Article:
Objective: To investigate endometrial histopathology in a geographically defined population of women presenting with postmenopausal bleeding.
Design: Prospective study with collection of data during an 18-month period.
Setting: The health care county of Skaraborg, Sweden.
Subjects: Dilatation and curettage using general anaesthesia was performed on 457 postmenopausal women suffering from uterine bleeding. Women using hormone replacement therapy for climacteric complaints were not included in the investigation.
Main outcome measures: The frequency of bleeding was correlated to endometrial histopathology, and in relevant cases to pathological conditions in cervix and ovaries in a defined population of postmenopausal women.
Results: The incidence of postmenopausal bleeding decreased with increasing age while the probability of cancer as the underlying cause increased. The peak incidence of endometrial carcinoma was found in women between 65 and 69 years of age. Endometrial histopathology showed: atrophy (50%); proliferation (4%); secretion (1%); polyps (9%); different degrees of hyperplasia (10%); adenocarcinoma (8%); not representative (14%); other disorders (3%). In six women a squamous carcinoma of the cervix was found, and eight proved to have ovarian tumours.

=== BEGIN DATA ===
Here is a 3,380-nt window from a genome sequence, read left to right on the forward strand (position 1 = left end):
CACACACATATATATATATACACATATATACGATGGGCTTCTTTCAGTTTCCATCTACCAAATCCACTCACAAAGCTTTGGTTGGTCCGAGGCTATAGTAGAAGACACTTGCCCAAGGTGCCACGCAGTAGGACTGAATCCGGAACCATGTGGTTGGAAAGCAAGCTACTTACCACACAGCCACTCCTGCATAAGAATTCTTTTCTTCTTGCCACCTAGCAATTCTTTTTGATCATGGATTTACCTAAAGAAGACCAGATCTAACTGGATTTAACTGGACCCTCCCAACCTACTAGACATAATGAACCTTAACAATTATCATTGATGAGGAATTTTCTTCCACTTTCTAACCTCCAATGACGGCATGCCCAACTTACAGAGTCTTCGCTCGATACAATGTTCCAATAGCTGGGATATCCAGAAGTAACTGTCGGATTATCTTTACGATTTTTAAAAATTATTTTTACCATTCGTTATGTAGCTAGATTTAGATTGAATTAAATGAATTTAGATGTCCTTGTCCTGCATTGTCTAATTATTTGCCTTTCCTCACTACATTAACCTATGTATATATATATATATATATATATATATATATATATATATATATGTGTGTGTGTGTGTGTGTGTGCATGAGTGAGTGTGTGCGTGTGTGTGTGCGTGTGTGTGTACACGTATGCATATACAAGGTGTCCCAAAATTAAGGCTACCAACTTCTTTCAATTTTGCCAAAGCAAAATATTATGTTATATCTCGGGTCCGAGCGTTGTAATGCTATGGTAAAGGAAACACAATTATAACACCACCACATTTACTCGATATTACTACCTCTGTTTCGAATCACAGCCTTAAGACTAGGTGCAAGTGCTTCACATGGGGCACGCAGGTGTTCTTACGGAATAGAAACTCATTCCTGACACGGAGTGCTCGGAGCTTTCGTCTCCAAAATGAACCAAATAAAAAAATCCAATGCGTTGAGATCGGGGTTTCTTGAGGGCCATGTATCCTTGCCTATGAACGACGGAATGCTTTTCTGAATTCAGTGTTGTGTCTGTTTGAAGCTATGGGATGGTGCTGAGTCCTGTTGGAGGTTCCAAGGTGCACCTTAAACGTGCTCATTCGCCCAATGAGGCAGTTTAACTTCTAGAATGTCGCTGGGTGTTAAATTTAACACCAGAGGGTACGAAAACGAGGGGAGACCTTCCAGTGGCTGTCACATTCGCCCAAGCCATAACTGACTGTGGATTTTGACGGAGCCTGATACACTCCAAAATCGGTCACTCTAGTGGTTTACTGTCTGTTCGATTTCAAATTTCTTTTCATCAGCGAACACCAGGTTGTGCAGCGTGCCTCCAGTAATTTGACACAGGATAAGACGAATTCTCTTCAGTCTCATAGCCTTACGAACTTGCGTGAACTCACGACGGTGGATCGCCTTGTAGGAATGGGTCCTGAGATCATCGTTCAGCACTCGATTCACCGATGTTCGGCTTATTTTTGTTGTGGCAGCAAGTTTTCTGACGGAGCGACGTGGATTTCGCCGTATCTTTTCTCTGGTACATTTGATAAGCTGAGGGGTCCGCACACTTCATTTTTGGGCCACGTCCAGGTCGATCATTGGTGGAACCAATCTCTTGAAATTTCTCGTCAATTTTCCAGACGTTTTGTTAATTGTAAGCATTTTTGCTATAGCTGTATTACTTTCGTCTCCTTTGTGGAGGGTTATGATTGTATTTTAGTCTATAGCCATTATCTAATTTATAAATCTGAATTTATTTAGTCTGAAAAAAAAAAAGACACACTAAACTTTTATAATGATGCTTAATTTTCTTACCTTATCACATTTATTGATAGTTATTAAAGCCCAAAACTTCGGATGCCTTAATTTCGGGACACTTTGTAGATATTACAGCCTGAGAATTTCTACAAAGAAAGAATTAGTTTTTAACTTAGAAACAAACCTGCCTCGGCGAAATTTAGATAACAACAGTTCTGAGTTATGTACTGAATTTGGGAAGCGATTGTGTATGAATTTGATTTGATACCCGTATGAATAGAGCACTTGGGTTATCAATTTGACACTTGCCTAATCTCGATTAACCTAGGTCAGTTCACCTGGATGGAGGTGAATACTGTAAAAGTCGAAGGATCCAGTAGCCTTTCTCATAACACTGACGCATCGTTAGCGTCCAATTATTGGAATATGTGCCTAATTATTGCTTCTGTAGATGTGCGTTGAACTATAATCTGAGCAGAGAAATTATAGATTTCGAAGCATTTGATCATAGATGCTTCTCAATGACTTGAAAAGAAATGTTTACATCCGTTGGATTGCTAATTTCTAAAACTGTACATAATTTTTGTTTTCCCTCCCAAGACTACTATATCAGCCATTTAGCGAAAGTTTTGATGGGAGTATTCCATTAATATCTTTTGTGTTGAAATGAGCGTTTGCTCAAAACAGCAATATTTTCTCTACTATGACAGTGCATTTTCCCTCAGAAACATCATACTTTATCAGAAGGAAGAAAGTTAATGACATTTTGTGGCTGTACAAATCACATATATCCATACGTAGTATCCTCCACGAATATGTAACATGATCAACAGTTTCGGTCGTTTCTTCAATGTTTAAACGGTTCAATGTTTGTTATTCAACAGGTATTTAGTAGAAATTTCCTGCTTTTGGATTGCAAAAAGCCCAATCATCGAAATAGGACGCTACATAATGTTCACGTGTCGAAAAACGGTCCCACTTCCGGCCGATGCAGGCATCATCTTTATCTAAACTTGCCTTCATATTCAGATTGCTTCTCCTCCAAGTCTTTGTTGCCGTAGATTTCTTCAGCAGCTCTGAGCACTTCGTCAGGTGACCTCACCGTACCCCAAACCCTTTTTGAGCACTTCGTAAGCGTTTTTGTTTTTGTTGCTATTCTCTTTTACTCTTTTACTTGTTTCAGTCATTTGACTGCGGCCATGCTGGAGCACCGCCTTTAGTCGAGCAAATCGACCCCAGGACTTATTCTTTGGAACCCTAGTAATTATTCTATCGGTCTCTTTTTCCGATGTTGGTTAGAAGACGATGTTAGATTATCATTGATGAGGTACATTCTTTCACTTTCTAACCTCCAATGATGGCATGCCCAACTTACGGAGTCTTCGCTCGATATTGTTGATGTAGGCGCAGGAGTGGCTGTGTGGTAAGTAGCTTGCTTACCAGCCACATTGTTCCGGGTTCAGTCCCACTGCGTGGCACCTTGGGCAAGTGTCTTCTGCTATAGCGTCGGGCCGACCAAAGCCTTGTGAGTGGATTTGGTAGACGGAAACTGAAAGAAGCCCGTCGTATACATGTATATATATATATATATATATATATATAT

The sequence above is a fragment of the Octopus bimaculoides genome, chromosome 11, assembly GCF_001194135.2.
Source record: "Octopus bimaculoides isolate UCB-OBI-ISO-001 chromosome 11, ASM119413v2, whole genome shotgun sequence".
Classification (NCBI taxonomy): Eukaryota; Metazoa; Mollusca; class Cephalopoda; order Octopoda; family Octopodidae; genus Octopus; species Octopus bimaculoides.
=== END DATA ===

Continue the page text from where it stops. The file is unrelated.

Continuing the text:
Conclusions: The histopathological finding of endometrial adenomatous hyperplasia or cancer in about 15% of the postmenopausal women with bleeding justifies a thorough examination. The probability of cancer as the underlying cause increased with age. The endometrium was atrophic in 50%. Eight women had ovarian tumours. These findings may imply that transvaginal ultrasound examination should be included in the evaluation of postmenopausal bleeding as occasionally endometrial biopsies of atrophic endometrium could be avoided and ovarian pathology detected.